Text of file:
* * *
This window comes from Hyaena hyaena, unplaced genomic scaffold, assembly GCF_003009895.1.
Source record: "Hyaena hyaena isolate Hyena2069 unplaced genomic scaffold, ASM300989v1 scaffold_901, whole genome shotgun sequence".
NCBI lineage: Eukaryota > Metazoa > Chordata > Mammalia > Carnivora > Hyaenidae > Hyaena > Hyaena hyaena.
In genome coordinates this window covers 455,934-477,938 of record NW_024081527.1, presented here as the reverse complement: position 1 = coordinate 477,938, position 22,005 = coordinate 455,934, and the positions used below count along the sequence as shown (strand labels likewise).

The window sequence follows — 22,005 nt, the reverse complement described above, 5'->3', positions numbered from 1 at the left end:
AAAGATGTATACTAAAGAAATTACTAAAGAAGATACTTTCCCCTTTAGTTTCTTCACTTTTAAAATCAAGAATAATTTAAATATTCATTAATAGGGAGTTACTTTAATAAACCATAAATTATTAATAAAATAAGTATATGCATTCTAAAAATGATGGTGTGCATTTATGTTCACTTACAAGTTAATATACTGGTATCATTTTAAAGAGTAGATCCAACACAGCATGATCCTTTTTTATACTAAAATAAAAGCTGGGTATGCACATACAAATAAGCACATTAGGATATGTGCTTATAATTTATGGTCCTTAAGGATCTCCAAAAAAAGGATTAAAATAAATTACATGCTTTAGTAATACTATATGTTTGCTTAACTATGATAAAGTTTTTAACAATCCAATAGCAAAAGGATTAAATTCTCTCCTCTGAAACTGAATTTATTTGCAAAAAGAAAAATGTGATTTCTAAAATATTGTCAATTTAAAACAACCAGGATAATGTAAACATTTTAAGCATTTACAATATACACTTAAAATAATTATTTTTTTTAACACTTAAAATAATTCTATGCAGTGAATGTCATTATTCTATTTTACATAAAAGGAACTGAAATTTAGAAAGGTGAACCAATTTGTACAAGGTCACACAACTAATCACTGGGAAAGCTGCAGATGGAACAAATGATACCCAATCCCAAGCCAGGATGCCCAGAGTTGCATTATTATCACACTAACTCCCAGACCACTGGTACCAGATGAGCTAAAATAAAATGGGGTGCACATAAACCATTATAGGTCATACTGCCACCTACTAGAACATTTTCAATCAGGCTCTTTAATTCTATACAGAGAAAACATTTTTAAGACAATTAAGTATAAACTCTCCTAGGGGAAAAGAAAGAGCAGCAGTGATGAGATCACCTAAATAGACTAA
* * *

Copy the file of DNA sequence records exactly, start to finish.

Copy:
This window comes from Hyaena hyaena, unplaced genomic scaffold, assembly GCF_003009895.1.
Source record: "Hyaena hyaena isolate Hyena2069 unplaced genomic scaffold, ASM300989v1 scaffold_901, whole genome shotgun sequence".
NCBI lineage: Eukaryota > Metazoa > Chordata > Mammalia > Carnivora > Hyaenidae > Hyaena > Hyaena hyaena.
In genome coordinates this window covers 455,934-477,938 of record NW_024081527.1, presented here as the reverse complement: position 1 = coordinate 477,938, position 22,005 = coordinate 455,934, and the positions used below count along the sequence as shown (strand labels likewise).

The window sequence follows — 22,005 nt, the reverse complement described above, 5'->3', positions numbered from 1 at the left end:
AAAGATGTATACTAAAGAAATTACTAAAGAAGATACTTTCCCCTTTAGTTTCTTCACTTTTAAAATCAAGAATAATTTAAATATTCATTAATAGGGAGTTACTTTAATAAACCATAAATTATTAATAAAATAAGTATATGCATTCTAAAAATGATGGTGTGCATTTATGTTCACTTACAAGTTAATATACTGGTATCATTTTAAAGAGTAGATCCAACACAGCATGATCCTTTTTTATACTAAAATAAAAGCTGGGTATGCACATACAAATAAGCACATTAGGATATGTGCTTATAATTTATGGTCCTTAAGGATCTCCAAAAAAAGGATTAAAATAAATTACATGCTTTAGTAATACTATATGTTTGCTTAACTATGATAAAGTTTTTAACAATCCAATAGCAAAAGGATTAAATTCTCTCCTCTGAAACTGAATTTATTTGCAAAAAGAAAAATGTGATTTCTAAAATATTGTCAATTTAAAACAACCAGGATAATGTAAACATTTTAAGCATTTACAATATACACTTAAAATAATTATTTTTTTTAACACTTAAAATAATTCTATGCAGTGAATGTCATTATTCTATTTTACATAAAAGGAACTGAAATTTAGAAAGGTGAACCAATTTGTACAAGGTCACACAACTAATCACTGGGAAAGCTGCAGATGGAACAAATGATACCCAATCCCAAGCCAGGATGCCCAGAGTTGCATTATTATCACACTAACTCCCAGACCACTGGTACCAGATGAGCTAAAATAAAATGGGGTGCACATAAACCATTATAGGTCATACTGCCACCTACTAGAACATTTTCAATCAGGCTCTTTAATTCTATACAGAGAAAACATTTTTAAGACAATTAAGTATAAACTCTCCTAGGGGAAAAGAAAGAGCAGCAGTGATGAGATCACCTAAATAGACTAA